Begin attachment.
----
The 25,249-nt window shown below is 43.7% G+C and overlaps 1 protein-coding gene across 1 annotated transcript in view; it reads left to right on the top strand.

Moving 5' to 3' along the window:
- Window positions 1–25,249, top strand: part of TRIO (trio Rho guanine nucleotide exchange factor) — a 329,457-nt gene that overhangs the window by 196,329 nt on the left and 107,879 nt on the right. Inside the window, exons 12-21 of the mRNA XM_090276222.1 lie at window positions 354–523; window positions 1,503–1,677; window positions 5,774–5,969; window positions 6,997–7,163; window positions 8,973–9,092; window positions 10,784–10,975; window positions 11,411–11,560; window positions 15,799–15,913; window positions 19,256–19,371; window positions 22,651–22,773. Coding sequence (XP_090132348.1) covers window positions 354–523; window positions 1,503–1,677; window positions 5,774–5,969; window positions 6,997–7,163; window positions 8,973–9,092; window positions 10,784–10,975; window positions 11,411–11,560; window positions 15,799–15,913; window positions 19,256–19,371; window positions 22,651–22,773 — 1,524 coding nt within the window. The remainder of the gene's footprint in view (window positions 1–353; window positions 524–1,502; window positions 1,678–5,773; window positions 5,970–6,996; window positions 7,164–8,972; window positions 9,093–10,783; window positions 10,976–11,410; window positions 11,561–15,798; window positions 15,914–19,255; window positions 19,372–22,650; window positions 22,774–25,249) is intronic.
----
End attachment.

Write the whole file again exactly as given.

The 25,249-nt window shown below is 43.7% G+C and overlaps 1 protein-coding gene across 1 annotated transcript in view; it reads left to right on the top strand.

Moving 5' to 3' along the window:
- Window positions 1–25,249, top strand: part of TRIO (trio Rho guanine nucleotide exchange factor) — a 329,457-nt gene that overhangs the window by 196,329 nt on the left and 107,879 nt on the right. Inside the window, exons 12-21 of the mRNA XM_090276222.1 lie at window positions 354–523; window positions 1,503–1,677; window positions 5,774–5,969; window positions 6,997–7,163; window positions 8,973–9,092; window positions 10,784–10,975; window positions 11,411–11,560; window positions 15,799–15,913; window positions 19,256–19,371; window positions 22,651–22,773. Coding sequence (XP_090132348.1) covers window positions 354–523; window positions 1,503–1,677; window positions 5,774–5,969; window positions 6,997–7,163; window positions 8,973–9,092; window positions 10,784–10,975; window positions 11,411–11,560; window positions 15,799–15,913; window positions 19,256–19,371; window positions 22,651–22,773 — 1,524 coding nt within the window. The remainder of the gene's footprint in view (window positions 1–353; window positions 524–1,502; window positions 1,678–5,773; window positions 5,970–6,996; window positions 7,164–8,972; window positions 9,093–10,783; window positions 10,976–11,410; window positions 11,561–15,798; window positions 15,914–19,255; window positions 19,372–22,650; window positions 22,774–25,249) is intronic.